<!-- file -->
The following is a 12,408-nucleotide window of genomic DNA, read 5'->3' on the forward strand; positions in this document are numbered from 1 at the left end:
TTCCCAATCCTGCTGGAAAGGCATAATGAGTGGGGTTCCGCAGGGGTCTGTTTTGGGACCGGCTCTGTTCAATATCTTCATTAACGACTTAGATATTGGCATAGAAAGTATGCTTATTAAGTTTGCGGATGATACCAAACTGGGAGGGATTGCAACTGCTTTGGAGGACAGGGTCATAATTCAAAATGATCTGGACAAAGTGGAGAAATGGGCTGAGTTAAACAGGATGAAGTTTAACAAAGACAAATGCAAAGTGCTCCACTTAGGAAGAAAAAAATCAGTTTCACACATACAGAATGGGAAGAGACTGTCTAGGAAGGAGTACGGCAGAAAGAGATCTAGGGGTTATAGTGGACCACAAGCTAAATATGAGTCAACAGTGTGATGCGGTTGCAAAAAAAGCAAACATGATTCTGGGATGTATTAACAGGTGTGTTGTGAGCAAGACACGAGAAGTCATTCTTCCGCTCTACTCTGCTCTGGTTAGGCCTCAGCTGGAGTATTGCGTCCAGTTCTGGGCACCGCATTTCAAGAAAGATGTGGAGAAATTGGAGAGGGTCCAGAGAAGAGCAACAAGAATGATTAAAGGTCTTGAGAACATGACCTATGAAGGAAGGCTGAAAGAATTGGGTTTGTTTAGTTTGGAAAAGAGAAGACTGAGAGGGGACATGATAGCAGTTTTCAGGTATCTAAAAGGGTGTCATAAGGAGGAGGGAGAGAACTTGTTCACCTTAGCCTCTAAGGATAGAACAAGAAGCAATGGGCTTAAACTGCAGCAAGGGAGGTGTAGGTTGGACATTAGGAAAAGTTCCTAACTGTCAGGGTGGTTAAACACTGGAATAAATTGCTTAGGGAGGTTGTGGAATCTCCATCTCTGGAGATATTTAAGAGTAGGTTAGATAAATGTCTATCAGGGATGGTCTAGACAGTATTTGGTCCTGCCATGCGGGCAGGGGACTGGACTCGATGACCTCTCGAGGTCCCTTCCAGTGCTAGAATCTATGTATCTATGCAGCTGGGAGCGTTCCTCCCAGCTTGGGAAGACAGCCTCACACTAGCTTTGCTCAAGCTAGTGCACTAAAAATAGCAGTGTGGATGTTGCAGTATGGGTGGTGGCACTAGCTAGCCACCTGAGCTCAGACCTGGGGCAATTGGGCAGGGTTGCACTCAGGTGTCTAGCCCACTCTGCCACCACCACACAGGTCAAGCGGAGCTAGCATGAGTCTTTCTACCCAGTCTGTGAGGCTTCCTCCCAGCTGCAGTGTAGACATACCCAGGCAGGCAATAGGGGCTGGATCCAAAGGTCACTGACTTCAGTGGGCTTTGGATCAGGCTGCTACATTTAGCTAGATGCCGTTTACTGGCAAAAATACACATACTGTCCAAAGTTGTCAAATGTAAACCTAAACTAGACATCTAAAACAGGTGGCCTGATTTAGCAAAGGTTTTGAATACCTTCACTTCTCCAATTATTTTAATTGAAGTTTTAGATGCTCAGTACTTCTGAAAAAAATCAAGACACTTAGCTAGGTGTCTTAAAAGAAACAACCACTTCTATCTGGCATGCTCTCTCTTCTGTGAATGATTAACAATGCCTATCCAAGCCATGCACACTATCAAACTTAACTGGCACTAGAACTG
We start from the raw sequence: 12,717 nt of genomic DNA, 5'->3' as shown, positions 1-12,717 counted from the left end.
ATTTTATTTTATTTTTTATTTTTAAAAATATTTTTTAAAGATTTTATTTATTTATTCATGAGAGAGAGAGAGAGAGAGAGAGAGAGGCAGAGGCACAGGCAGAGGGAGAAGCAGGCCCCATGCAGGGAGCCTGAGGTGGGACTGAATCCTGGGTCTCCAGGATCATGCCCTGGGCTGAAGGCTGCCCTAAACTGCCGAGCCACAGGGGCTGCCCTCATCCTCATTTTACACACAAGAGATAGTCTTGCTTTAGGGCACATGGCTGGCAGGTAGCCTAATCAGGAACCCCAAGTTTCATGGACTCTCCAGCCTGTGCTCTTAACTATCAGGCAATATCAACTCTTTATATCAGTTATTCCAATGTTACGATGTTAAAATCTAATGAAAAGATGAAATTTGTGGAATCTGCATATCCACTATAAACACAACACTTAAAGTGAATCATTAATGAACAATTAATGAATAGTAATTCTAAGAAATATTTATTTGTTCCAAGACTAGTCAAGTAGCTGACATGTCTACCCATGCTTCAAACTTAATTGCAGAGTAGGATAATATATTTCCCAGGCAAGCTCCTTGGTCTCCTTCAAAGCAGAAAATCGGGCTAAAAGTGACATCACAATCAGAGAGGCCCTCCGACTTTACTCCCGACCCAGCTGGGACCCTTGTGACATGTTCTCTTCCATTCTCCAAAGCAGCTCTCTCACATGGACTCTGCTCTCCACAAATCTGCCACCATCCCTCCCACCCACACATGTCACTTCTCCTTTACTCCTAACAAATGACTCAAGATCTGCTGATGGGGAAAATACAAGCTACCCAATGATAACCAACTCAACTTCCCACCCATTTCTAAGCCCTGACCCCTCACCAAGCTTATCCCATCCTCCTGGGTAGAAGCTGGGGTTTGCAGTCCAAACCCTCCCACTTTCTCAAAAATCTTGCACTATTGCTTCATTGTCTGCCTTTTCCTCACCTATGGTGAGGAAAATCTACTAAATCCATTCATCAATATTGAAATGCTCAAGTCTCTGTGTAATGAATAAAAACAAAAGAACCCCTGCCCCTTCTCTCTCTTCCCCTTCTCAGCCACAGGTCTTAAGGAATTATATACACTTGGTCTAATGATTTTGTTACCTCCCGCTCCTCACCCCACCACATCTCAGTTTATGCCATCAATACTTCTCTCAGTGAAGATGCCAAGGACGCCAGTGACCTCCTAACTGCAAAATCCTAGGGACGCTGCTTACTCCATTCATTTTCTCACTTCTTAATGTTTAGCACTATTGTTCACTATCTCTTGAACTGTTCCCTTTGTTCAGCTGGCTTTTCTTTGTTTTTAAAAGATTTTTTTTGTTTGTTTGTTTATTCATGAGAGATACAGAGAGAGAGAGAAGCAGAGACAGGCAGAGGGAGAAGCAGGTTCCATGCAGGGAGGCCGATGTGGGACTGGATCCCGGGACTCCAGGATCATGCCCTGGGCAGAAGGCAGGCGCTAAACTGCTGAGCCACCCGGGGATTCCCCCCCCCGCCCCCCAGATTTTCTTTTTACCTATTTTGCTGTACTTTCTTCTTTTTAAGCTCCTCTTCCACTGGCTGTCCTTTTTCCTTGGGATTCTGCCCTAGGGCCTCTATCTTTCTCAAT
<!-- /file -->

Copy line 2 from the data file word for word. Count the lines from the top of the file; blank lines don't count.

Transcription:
TTCCCAATCCTGCTGGAAAGGCATAATGAGTGGGGTTCCGCAGGGGTCTGTTTTGGGACCGGCTCTGTTCAATATCTTCATTAACGACTTAGATATTGGCATAGAAAGTATGCTTATTAAGTTTGCGGATGATACCAAACTGGGAGGGATTGCAACTGCTTTGGAGGACAGGGTCATAATTCAAAATGATCTGGACAAAGTGGAGAAATGGGCTGAGTTAAACAGGATGAAGTTTAACAAAGACAAATGCAAAGTGCTCCACTTAGGAAGAAAAAAATCAGTTTCACACATACAGAATGGGAAGAGACTGTCTAGGAAGGAGTACGGCAGAAAGAGATCTAGGGGTTATAGTGGACCACAAGCTAAATATGAGTCAACAGTGTGATGCGGTTGCAAAAAAAGCAAACATGATTCTGGGATGTATTAACAGGTGTGTTGTGAGCAAGACACGAGAAGTCATTCTTCCGCTCTACTCTGCTCTGGTTAGGCCTCAGCTGGAGTATTGCGTCCAGTTCTGGGCACCGCATTTCAAGAAAGATGTGGAGAAATTGGAGAGGGTCCAGAGAAGAGCAACAAGAATGATTAAAGGTCTTGAGAACATGACCTATGAAGGAAGGCTGAAAGAATTGGGTTTGTTTAGTTTGGAAAAGAGAAGACTGAGAGGGGACATGATAGCAGTTTTCAGGTATCTAAAAGGGTGTCATAAGGAGGAGGGAGAGAACTTGTTCACCTTAGCCTCTAAGGATAGAACAAGAAGCAATGGGCTTAAACTGCAGCAAGGGAGGTGTAGGTTGGACATTAGGAAAAGTTCCTAACTGTCAGGGTGGTTAAACACTGGAATAAATTGCTTAGGGAGGTTGTGGAATCTCCATCTCTGGAGATATTTAAGAGTAGGTTAGATAAATGTCTATCAGGGATGGTCTAGACAGTATTTGGTCCTGCCATGCGGGCAGGGGACTGGACTCGATGACCTCTCGAGGTCCCTTCCAGTGCTAGAATCTATGTATCTATGCAGCTGGGAGCGTTCCTCCCAGCTTGGGAAGACAGCCTCACACTAGCTTTGCTCAAGCTAGTGCACTAAAAATAGCAGTGTGGATGTTGCAGTATGGGTGGTGGCACTAGCTAGCCACCTGAGCTCAGACCTGGGGCAATTGGGCAGGGTTGCACTCAGGTGTCTAGCCCACTCTGCCACCACCACACAGGTCAAGCGGAGCTAGCATGAGTCTTTCTACCCAGTCTGTGAGGCTTCCTCCCAGCTGCAGTGTAGACATACCCAGGCAGGCAATAGGGGCTGGATCCAAAGGTCACTGACTTCAGTGGGCTTTGGATCAGGCTGCTACATTTAGCTAGATGCCGTTTACTGGCAAAAATACACATACTGTCCAAAGTTGTCAAATGTAAACCTAAACTAGACATCTAAAACAGGTGGCCTGATTTAGCAAAGGTTTTGAATACCTTCACTTCTCCAATTATTTTAATTGAAGTTTTAGATGCTCAGTACTTCTGAAAAAAATCAAGACACTTAGCTAGGTGTCTTAAAAGAAACAACCACTTCTATCTGGCATGCTCTCTCTTCTGTGAATGATTAACAATGCCTATCCAAGCCATGCACACTATCAAACTTAACTGGCACTAGAACTG